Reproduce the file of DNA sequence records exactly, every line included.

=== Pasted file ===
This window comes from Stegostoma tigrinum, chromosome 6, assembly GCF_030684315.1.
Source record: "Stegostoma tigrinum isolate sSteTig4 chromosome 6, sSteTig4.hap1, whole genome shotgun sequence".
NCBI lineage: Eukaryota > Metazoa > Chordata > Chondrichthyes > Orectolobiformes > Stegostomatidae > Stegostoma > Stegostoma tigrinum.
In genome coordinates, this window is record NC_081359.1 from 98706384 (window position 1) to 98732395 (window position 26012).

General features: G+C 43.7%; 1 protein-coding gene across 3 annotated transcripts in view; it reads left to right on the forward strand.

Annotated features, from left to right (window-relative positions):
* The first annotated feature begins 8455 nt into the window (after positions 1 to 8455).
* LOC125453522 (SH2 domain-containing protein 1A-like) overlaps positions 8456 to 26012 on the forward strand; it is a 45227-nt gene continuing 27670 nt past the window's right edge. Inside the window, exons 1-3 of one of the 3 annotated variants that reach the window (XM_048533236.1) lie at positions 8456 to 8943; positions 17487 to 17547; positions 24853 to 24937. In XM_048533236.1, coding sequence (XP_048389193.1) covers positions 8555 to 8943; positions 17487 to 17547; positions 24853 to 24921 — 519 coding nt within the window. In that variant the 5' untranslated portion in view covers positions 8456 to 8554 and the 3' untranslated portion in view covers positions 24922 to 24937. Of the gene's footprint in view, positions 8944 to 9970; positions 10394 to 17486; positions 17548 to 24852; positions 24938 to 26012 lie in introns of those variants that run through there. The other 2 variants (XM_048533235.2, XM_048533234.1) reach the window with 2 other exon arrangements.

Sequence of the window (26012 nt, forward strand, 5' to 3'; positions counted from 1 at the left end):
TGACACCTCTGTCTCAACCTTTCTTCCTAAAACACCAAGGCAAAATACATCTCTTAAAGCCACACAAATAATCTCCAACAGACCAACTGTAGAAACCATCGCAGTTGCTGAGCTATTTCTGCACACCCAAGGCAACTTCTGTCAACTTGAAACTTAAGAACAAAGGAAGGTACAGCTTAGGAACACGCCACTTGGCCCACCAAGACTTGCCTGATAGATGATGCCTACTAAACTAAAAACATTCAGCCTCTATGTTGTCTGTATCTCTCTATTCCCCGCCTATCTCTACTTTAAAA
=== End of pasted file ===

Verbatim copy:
This window comes from Stegostoma tigrinum, chromosome 6, assembly GCF_030684315.1.
Source record: "Stegostoma tigrinum isolate sSteTig4 chromosome 6, sSteTig4.hap1, whole genome shotgun sequence".
NCBI lineage: Eukaryota > Metazoa > Chordata > Chondrichthyes > Orectolobiformes > Stegostomatidae > Stegostoma > Stegostoma tigrinum.
In genome coordinates, this window is record NC_081359.1 from 98706384 (window position 1) to 98732395 (window position 26012).

General features: G+C 43.7%; 1 protein-coding gene across 3 annotated transcripts in view; it reads left to right on the forward strand.

Annotated features, from left to right (window-relative positions):
* The first annotated feature begins 8455 nt into the window (after positions 1 to 8455).
* LOC125453522 (SH2 domain-containing protein 1A-like) overlaps positions 8456 to 26012 on the forward strand; it is a 45227-nt gene continuing 27670 nt past the window's right edge. Inside the window, exons 1-3 of one of the 3 annotated variants that reach the window (XM_048533236.1) lie at positions 8456 to 8943; positions 17487 to 17547; positions 24853 to 24937. In XM_048533236.1, coding sequence (XP_048389193.1) covers positions 8555 to 8943; positions 17487 to 17547; positions 24853 to 24921 — 519 coding nt within the window. In that variant the 5' untranslated portion in view covers positions 8456 to 8554 and the 3' untranslated portion in view covers positions 24922 to 24937. Of the gene's footprint in view, positions 8944 to 9970; positions 10394 to 17486; positions 17548 to 24852; positions 24938 to 26012 lie in introns of those variants that run through there. The other 2 variants (XM_048533235.2, XM_048533234.1) reach the window with 2 other exon arrangements.

Sequence of the window (26012 nt, forward strand, 5' to 3'; positions counted from 1 at the left end):
TGACACCTCTGTCTCAACCTTTCTTCCTAAAACACCAAGGCAAAATACATCTCTTAAAGCCACACAAATAATCTCCAACAGACCAACTGTAGAAACCATCGCAGTTGCTGAGCTATTTCTGCACACCCAAGGCAACTTCTGTCAACTTGAAACTTAAGAACAAAGGAAGGTACAGCTTAGGAACACGCCACTTGGCCCACCAAGACTTGCCTGATAGATGATGCCTACTAAACTAAAAACATTCAGCCTCTATGTTGTCTGTATCTCTCTATTCCCCGCCTATCTCTACTTTAAAA